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MAY: Work, school and community

Disasters can happen at any time. If you are away from home, do you know where to find safe shelter locations? Do you know what the emergency procedures are for your child’s school or for your workplace? Will people who count on you know what to do if you can’t reach them? In May, we are focusing on procedures for work, school and community, once again drawing from the Do1Thing website. Know how to make sure you and your loved ones are safe in a disaster, no matter where you are.

Week 4

Become acquainted with disaster preparedness programs from Fire District 1.

By Darrell Dorr

May 24, 2017

Disasters can happen at any time. If you are away from home, do you know where to find safe shelter locations? Do you know what the emergency procedures are for your child’s school or for your workplace? Will people who count on you know what to do if you can’t reach them? In May, we are focusing on procedures for work, school and community, once again drawing from the Do1Thing website. Know how to make sure you and your loved ones are safe in a disaster, no matter where you are.

Fire District 1 offers several programs to help our citizens and community to help prepare for disasters. Here's an overview of these programs. LEARN MORE ONLINE

Neighborhood Ambassador Workshops

Neighborhoods that are prepared for disasters save lives, reduce the severity of injuries and trauma and reduce property damage. Map Your Neighborhoods teaches neighbors to rely on each other during the hours or days before fire, medical, police or utility responders arrive. You can help Fire District 1 bring this program to your community by becoming a Neighborhood Ambassador Volunteer. Workshops are held on the third Wednesday of each month. Location varies.Our next workshop is June 21, 6-7:30 p.m., Silver Firs Station 13, 13611 Puget Park Dr., Everett

Community Emergency Response Team (CERT)

Following a major disaster, firefighters and other emergency service providers may not be able to meet the heavy demand for their services. People will have to rely on each other for help in order to meet their immediate lifesaving and life-sustaining needs. Community Emergency Response Team volunteers learn basic disaster preparedness skills so they can assist others during a disaster.

Fire Corps Volunteers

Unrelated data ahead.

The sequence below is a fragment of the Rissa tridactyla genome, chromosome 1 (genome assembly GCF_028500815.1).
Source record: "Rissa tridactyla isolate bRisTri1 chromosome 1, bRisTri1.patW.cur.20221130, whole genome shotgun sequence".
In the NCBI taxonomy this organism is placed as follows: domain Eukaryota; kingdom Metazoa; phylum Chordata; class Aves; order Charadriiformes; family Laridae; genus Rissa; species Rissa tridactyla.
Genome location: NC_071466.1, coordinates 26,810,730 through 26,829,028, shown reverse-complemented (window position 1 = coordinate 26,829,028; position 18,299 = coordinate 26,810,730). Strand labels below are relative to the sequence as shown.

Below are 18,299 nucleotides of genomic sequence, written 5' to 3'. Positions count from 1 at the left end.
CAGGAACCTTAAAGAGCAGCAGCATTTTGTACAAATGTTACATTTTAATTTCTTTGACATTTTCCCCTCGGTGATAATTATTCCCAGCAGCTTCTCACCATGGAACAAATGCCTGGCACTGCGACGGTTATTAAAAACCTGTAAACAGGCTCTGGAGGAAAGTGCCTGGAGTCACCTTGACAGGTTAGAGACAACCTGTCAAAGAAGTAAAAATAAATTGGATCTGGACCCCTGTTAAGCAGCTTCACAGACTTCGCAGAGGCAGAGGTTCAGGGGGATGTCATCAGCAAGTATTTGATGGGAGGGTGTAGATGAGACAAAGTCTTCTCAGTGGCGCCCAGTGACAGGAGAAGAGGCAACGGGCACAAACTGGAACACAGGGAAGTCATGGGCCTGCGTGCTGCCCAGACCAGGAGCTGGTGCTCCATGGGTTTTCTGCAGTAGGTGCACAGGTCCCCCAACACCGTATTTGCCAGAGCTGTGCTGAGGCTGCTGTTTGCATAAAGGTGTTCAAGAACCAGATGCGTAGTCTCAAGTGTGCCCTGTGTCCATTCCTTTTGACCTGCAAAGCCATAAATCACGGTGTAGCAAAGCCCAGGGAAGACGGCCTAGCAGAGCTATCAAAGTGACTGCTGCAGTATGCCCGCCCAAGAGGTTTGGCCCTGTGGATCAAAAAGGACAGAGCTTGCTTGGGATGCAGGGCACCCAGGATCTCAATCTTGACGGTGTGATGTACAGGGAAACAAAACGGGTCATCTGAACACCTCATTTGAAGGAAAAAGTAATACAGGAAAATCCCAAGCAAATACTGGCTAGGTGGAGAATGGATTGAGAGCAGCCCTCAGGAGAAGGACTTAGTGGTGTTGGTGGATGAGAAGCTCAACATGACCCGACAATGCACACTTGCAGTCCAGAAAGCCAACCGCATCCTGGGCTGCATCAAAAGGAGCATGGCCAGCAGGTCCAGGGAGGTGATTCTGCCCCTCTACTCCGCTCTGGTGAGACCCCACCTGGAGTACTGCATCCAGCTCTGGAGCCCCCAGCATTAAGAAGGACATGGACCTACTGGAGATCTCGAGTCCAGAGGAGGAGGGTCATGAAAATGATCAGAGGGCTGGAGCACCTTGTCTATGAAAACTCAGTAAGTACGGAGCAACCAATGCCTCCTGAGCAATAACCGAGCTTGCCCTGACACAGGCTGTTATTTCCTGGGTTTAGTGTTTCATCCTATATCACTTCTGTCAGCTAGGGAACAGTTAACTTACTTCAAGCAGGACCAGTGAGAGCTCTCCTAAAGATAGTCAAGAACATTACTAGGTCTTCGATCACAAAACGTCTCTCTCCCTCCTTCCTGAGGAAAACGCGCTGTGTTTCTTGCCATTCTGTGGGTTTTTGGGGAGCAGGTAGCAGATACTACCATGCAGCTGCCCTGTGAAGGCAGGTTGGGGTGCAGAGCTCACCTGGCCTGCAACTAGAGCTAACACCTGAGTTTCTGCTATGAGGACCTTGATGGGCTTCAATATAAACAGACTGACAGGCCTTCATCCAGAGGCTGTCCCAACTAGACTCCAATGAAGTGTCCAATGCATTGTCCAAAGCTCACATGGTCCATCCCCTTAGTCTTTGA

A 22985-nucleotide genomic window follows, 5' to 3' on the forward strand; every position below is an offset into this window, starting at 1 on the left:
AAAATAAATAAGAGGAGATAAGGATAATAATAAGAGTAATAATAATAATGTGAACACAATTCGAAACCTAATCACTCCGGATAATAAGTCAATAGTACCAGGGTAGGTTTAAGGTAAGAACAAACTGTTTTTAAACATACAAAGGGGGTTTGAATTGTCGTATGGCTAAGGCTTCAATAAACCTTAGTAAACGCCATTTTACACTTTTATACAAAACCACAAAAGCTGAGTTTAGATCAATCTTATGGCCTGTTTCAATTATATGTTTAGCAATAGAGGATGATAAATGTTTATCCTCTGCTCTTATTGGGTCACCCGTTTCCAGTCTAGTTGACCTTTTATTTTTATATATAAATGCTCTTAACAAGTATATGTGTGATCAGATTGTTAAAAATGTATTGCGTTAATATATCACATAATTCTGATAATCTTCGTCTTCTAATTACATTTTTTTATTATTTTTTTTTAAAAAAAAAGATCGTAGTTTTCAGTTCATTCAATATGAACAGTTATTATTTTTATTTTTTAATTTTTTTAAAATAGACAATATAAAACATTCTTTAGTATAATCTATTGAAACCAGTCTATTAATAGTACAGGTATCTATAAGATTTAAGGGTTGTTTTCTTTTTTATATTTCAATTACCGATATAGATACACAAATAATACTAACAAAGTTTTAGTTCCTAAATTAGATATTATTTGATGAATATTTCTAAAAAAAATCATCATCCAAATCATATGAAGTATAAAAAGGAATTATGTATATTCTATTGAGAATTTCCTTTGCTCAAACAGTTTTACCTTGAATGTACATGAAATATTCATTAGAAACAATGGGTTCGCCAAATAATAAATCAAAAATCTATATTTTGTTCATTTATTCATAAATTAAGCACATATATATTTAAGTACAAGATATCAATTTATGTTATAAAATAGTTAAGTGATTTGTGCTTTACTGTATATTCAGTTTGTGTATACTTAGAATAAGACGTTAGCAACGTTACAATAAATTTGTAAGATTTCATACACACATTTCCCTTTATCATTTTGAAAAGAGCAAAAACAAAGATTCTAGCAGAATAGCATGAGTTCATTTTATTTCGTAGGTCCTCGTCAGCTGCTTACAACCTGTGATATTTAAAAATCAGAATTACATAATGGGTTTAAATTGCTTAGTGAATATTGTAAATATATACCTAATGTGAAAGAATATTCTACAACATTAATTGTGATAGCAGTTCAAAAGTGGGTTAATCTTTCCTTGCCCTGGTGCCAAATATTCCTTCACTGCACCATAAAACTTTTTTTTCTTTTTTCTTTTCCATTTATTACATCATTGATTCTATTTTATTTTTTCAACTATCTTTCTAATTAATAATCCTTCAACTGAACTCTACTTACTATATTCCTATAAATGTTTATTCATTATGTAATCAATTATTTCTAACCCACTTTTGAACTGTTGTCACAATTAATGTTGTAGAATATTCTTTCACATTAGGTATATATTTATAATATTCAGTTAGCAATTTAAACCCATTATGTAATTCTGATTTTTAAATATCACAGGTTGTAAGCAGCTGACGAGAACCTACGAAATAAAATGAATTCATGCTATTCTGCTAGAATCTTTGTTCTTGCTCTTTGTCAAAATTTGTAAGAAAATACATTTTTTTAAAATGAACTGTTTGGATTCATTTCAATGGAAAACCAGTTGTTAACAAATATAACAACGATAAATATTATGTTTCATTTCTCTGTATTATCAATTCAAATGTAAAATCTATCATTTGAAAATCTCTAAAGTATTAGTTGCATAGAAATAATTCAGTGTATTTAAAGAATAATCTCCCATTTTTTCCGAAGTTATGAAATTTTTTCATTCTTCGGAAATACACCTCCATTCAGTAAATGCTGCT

Fire Corps volunteers use their skills to help promote public safety and community preparedness. Fire District 1 is looking for people who can help with administrative tasks, public education, events and grant writing.

ReadySunday

ReadySunday brings community preparedness information to faith-based congregations in south Snohomish County. People often turn to their faith in times of crisis. ReadySunday provides resources to educate congregations on what they can do to prepare and support each other in a major disaster. To schedule a ReadySunday, contact Kristen Thorstenson.


Week 3

Give emergency kits to people who count on you.

By Darrell Dorr

May 18, 2017

Disasters can happen at any time. If you are away from home, do you know where to find safe shelter locations? Do you know what the emergency procedures are for your child’s school or for your workplace? Will people who count on you know what to do if you can’t reach them? In May, we are focusing on procedures for work, school and community, once again drawing from the Do1Thing website. Know how to make sure you and your loved ones are safe in a disaster, no matter where you are.

Put together basic emergency kits for people who may not be able to do so for themselves or for those who may not think of doing it for themselves. Show them what is in the kit and talk to them about disasters.

Make sure the kit meets their specific needs. For instance, if someone takes prescription medicine, include a list of medications and dosages. For a college student, make sure the kit is small enough to store in the space he or she has available.

Talk to your college student about how you will stay in touch if a disaster occurs. Make sure he understands that cell phones may not work during a disaster. Choose an emergency contact who does not live near you or the college. Arrange with your student to call that person if they can’t reach you during a disaster.


Week 2

Know how others in your community will respond in a disaster.

By Darrell Dorr

May 10, 2017

 Talk to other people when you are developing an emergency plan for a school, workplace or organization. Get input from people who work there and other people who use the building. It is especially important to include people with disabilities. Think about asking your local police and fire departments to review the plan. Make sure that what you are planning won’t interfere with emergency response.

Find out if your community has designated evacuation routes for floods or other disasters. Include that information in your plans. Make sure that the plans you develop will work for everyone.


 

Week 1

Make sure emergency procedures are in place for your workplace or school.

By Darrell Dorr

May 3, 2017

Talk to your employer about emergency plans for the building where you work. Think about other places that you and family members regularly spend time, like your child’s school. Talk to administrators at those places about their emergency plans.

Ways to be safe at work and school:

  • Make sure evacuation routes and shelter locations are marked on a map and posted in the building.
  • Hold emergency training and drills.
  • Help create an emergency kit for the facility.
  • Know where fire extinguishers and automatic external defibrillators (AEDs) are located.

ARCHIVE:  Catch up or review past blog posts

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